Public Opinion

The Unreliable Source

Hartosh Singh Bal turned from the difficulty of doing mathematics to the ease of writing on politics. Unlike mathematics all this requires is being less wrong than most others who dwell on the subject.
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The second rung of the Congress party, where there is much jostling for power, is the origin of some of the most ridiculous political spin in recent times

Over the past week, as the drama over the resignations of Ashwani Kumar and Pawan Kumar Bansal was being played out in TV studios, anchors peering at their text messages were quick to turn the flow of information into ‘breaking news’ on the screen. But for much of the time there was no news to break, and this hurry to get information out, whatever its veracity, meant that it was ‘sources’ and not anchors who were driving TV coverage and the spin being put on events.

It was in the Times Now studio that I first encountered the ‘Kaur group’. The reference was to a shadowy group of Congress politicians from Punjab patronised by the PM’s wife Gursharan Kaur who were powerful enough to act as a counter to the Congress ‘core group’ handpicked by Sonia. It is a reference that has since made it to print as well, in newspapers and magazines that otherwise purport to bring some seriousness to political reportage. It is also a line that a powerful corporate group was keen to sell Open as well.

How has an amiable woman who we rarely see in public, and who for nine years of Manmohan Singh’s tenure as PM has been considered apolitical, suddenly transformed into the head of a group more powerful than Opus Dei? How has such an absurd premise gained traction? The answer to these questions has everything to do with the state of the Congress party and its incestuous relationship with the Delhi media.

In 2011, the journalist Rashid Kidwai in his book on the Congress, 24 Akbar Road, had observed, ‘By March 2011 when the Wikileaks, 2G scam and Commonwealth Games scam started making headlines … the UPA under Sonia-Manmohan appeared defensive. This was in sharp contrast to the upbeat mood of May 2009 when the Congress party won 206 Lok Sabha seats. Paradoxically most of these challenges came from within—not from without. These events showed that both Sonia and Manmohan lacked a firm grip on the Congress.’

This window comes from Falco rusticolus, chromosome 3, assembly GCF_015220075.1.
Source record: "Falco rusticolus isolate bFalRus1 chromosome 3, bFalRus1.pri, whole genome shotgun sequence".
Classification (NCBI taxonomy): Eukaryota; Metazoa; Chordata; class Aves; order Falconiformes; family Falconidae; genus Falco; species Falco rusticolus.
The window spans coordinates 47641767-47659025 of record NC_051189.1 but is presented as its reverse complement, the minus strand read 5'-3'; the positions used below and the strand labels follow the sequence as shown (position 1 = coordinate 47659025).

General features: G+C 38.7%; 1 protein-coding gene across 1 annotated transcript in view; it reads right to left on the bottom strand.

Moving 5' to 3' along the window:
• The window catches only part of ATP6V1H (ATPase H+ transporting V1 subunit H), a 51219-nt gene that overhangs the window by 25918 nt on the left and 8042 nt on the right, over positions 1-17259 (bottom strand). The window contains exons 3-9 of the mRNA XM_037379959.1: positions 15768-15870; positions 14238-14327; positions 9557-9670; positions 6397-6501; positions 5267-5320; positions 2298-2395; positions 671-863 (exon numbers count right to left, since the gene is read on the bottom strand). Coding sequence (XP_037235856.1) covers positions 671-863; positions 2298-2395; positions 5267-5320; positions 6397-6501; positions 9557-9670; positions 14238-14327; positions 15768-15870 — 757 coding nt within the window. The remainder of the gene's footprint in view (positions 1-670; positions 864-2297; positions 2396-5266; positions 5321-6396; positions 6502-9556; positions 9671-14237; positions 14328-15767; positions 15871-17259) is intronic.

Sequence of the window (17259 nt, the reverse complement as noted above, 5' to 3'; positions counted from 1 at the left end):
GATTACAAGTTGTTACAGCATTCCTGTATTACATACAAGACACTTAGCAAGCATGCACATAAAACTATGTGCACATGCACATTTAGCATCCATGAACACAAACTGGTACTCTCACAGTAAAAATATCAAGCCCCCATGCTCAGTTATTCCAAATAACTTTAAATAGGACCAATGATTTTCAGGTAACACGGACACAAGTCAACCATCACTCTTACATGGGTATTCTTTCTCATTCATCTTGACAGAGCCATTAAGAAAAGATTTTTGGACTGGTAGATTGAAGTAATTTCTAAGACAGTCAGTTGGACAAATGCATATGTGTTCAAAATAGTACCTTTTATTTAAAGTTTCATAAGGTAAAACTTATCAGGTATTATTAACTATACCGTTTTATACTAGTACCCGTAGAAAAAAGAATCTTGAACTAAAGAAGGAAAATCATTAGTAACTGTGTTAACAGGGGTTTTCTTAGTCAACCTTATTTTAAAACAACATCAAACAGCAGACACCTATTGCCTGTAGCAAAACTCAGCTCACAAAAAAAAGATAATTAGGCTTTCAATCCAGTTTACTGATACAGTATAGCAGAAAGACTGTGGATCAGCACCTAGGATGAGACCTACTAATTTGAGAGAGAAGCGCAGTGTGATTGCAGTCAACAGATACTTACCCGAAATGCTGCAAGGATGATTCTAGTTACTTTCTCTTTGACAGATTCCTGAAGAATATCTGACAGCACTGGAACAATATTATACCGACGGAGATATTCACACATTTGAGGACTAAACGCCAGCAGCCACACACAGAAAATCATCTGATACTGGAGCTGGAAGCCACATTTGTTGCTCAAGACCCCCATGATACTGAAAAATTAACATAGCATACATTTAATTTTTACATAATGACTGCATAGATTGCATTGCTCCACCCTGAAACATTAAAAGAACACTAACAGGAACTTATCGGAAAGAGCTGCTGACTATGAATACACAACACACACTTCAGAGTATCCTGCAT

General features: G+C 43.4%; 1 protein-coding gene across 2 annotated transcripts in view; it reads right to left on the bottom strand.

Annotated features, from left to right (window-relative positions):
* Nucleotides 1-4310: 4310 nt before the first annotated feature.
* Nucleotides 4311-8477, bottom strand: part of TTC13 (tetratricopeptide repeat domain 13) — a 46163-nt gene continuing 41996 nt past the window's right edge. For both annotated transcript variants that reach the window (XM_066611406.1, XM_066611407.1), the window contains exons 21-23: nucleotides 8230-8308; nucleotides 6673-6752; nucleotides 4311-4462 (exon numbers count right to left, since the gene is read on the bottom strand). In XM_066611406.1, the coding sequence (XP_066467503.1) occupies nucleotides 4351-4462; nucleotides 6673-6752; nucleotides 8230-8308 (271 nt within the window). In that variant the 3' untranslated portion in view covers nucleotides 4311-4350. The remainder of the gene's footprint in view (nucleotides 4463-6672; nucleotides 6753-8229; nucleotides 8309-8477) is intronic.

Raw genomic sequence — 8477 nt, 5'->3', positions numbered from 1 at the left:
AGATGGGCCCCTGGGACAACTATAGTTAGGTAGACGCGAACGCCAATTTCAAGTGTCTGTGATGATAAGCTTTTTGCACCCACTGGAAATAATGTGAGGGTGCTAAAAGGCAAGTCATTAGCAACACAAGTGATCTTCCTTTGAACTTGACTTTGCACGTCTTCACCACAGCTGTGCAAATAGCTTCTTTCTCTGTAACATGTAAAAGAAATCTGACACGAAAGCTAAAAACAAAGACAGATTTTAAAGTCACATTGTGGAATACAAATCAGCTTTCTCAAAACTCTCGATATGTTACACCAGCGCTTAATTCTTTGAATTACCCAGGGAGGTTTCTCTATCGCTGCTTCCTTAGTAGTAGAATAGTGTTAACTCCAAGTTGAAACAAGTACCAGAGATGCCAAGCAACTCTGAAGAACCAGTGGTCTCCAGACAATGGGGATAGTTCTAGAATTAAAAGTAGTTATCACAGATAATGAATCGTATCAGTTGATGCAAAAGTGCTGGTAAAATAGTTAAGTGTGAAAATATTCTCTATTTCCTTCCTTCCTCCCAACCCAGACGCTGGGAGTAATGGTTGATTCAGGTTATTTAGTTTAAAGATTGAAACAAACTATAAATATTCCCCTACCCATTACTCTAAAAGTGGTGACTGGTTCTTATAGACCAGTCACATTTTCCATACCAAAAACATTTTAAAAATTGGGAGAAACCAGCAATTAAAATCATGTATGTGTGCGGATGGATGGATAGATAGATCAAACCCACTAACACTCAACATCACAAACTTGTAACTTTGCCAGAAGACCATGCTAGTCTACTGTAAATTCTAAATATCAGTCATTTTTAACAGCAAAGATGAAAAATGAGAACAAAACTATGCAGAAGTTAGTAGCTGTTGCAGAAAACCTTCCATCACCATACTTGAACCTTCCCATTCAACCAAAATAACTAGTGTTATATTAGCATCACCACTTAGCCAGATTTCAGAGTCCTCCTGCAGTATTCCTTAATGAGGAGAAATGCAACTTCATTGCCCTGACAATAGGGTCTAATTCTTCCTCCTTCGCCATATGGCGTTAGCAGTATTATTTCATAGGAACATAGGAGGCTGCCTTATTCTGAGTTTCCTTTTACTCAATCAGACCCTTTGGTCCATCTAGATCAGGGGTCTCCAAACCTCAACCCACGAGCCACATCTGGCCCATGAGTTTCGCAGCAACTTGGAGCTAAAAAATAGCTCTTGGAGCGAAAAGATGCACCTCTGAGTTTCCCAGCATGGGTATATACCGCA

The party was never Manmohan’s domain, and Sonia is not hands on. It takes a great deal for her to intervene. As a result the Congress today is a two-rung ladder with the entire leadership of the party consigned to the second rung and Manmohan perched on the first, while Sonia floats somewhere above, deigning to intervene only when things descend into chaos below. Those on the second rung believe they have a chance to displace Manmohan, and have been busy elbowing each other out of the way while together trying to pull the PM down. They have found willing allies in the media, because journalists who have little or no access to either Sonia or Manmohan need sources of information within the party. In turn, they are willing to spin the news to suit their source. The result is that Sonia remains immune to media scrutiny, Manmohan is the target everyone has in common, and news about second-rung Congress leaders remains contentious, depending on who is planting what about whom.

Consider, then, the current crisis through that lens. For much of these nine years of the UPA Manmohan has been to Sonia what Ashwani Kumar was to Manmohan for a brief while, a shield against calumny. To talk of a tussle between Manmohan and Sonia is as absurd as talking about a tussle between Manmohan and Ashwani Kumar. What Ashwani Kumar was doing was aimed at avoiding embarrassment to Manmohan Singh, whatever the final result, and what Manmohan does is aimed at avoiding embarrassment to Sonia.

Sonia and Manmohan may have their differences of opinion, but they persist only as long as Sonia allows them to. Ashwani Kumar had to go, but not Manmohan, eventually because Ashwani Kumar was dispensable and another person could well play the same role. Manmohan, as far as Sonia is concerned, is indispensable, even if the rest of the party may disagree.

There is ample evidence for this claim. Ashwani Kumar tampered with a CBI report on the Coalgate scam not because he was looking to suppress any personal wrongdoing. The real problem with the report relates to the period from 2006 to 2009 when the PM held the Union coal portfolio. Having known for nine years that the buck does not stop with Manmohan, the media is willing to suddenly believe it now does. Even the simple observation that the joint secretary of the Prime Ministers’ Office (PMO) who was also at a meeting where the draft of the CBI’s status report was reconsidered, could only have attended with the knowledge and explicit permission of Pulok Chatterjee, principal secretary to the PM but also a 10 Janpath appointee, has not been followed through by the media.

Such reporting suits much of the Congress in Delhi which seems united in wanting Manmohan’s exit. The calculation within Congress ranks is straightforward, even if totally unrealistic. If Manmohan Singh goes, everyone from Satyavrat Chaturvedi to Kapil Sibal believes s/he is qualified to be interim Prime Minister of India. This is, of course, far too optimistic a view. Even within Congress circles only a few are seen as serious contenders in the wake of Rahul Gandhi’s reluctance to step forward. These are P Chidambaram, Digvijaya Singh, Sushilkumar Shinde, Meira Kumar and AK Antony.